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When you decided to go to medical school, you didn’t choose the easiest career path. The enormous efforts you invested put a strain on your personal finances, and you have likely accumulated considerable debt.

To lay the foundation of a successful career, it’s essential that you have a budget and a sound financial plan, from your first year in medical school, during your residency, and when you start your practice.

Medical school

Medical school is expensive and few students can make it through while working part time. Without substantial help from their parents, most students must rely on government loans and bursaries and lending products from financial institutions. In both cases, interest charges must be paid. So it’s important to make a budget that will cover your expenses without piling up needless debt.

For students: 3 keys

  • Make a detailed and realistic budget … and stick to it.
  • Limit your debts by borrowing only the amounts you need.
  • Avoid spending based on your estimated future income.

Caroline and her student debt
Caroline is starting her first year of medical school and according to her budget, she needs $30,000 per year to pay for her education and support herself. Each year, she will receive a $5,000 loan and a $5,500 bursary from the government and will borrow $19,500 against her student line of credit from a financial institution to cover her expenses. After completing her education, Caroline will have to pay back $104,028.

Year Bursary Student loan Student line of credit TOTAL
(including 3% interest)
1 $5,500 $5,000 $19,500 $25,085
2 $11,000 $10,000 $39,000 $50,773
3 $16,500 $15,000 $58,500 $77,081
4 $22,000 $20,000 $78,000 $104,028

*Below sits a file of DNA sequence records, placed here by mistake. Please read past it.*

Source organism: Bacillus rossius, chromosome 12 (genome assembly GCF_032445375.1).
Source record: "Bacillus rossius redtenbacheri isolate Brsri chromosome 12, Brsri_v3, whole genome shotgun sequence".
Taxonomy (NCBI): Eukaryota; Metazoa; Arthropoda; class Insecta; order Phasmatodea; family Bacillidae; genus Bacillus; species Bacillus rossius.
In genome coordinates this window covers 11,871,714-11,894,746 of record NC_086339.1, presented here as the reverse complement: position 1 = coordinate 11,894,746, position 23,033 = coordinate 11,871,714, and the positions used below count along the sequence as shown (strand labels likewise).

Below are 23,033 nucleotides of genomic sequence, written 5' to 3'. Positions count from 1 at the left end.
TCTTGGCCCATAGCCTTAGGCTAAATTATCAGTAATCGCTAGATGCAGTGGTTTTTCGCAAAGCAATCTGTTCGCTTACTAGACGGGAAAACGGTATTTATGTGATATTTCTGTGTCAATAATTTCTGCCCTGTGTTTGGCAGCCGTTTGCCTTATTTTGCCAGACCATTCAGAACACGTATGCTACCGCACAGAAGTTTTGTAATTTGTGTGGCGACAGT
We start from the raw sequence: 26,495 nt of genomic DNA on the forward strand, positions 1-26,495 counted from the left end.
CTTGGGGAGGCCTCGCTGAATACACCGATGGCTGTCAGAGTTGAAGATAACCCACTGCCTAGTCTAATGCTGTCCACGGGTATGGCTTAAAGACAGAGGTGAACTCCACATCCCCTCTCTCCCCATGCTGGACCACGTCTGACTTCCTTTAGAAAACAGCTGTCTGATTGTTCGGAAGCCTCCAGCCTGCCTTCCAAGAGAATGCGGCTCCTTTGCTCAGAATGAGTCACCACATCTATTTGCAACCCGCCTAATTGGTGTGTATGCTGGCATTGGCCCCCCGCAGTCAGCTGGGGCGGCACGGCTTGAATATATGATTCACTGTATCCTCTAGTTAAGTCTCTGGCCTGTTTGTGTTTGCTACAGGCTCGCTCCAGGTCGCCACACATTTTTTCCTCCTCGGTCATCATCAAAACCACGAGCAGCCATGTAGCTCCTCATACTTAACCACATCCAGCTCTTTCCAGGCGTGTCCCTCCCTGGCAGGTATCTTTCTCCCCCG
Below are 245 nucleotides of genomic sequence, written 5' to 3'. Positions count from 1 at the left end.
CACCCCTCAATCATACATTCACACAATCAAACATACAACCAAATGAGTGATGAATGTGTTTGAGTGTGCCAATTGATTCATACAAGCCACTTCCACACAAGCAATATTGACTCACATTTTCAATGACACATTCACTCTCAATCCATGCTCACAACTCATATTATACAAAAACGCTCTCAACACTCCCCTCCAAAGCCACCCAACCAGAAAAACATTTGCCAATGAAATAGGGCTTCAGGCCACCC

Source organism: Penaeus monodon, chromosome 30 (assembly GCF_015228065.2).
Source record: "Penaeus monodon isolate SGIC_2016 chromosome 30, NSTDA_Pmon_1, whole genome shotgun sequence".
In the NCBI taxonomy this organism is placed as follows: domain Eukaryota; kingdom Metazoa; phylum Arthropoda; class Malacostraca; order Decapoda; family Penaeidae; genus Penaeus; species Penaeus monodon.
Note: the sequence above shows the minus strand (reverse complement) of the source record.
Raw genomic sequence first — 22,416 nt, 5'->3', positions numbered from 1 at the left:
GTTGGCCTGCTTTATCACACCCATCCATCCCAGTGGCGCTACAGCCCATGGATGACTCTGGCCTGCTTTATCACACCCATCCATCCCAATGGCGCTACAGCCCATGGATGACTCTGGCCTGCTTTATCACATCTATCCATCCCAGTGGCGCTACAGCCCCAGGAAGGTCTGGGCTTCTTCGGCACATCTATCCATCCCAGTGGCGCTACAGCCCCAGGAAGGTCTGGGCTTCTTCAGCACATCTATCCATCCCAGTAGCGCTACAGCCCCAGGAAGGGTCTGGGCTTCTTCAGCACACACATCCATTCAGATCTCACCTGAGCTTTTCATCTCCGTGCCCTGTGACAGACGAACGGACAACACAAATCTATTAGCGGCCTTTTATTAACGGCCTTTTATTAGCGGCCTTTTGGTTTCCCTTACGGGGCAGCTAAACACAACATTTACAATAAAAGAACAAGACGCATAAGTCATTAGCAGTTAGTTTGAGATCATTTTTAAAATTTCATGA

The residency period is an important time for medical students because they finally receive a salary, which will increase each year according to the salary scale provided by the FMRQ.

At this stage, it’s important to update your budget to include this annual income. Any surpluses can be used to pay off part of your debt or to save, according to your goals and your risk tolerance.

For residents : 2 keys

  • Continue to limit your use of credit, despite your new income.
  • Use surpluses to start saving or paying off your debt.

Finally, a salary for Caroline!
Caroline’s training continues with five years of residency during which her salary will gradually increase. If her budget expenditures remain the same, she will have an annual surplus, after deductions for taxes and social contributions.

Caroline can use this annual surplus to:

– Start paying back her student debt, beginning with the loans that have the highest interest rate. Note that student loan interest is tax deductible.
– Accumulate tax-free savings in an RRSP or a TFSA.

Start of practice

The priority at this stage should be to finish paying off all your debts. This calls for a final repayment plan. With higher annual income, many options are available. By adopting a disciplined approach and paying off your debts as quickly as possible, you will soon be able to reap all the benefits of a doctor’s life. The long path to get there will now seem like a good investment!

We’re here to assist you with your financial decisions at each stage of your career. Our Wealth Management Advisors can help you make the right choices.

If you have been in practice for a few years (or will be starting soon) and you would like answers to your questions on managing your student debt and your credit line, financial organization of your practice, medical billing, or insurance taxation, register now for our New Practice Weekend, which will take place from June 3 to 5, 2016. Held in beautiful surroundings, this weekend will be facilitated by our wealth management and tax experts, who will provide you with a wealth of valuable information to help you make the right decisions from the start!

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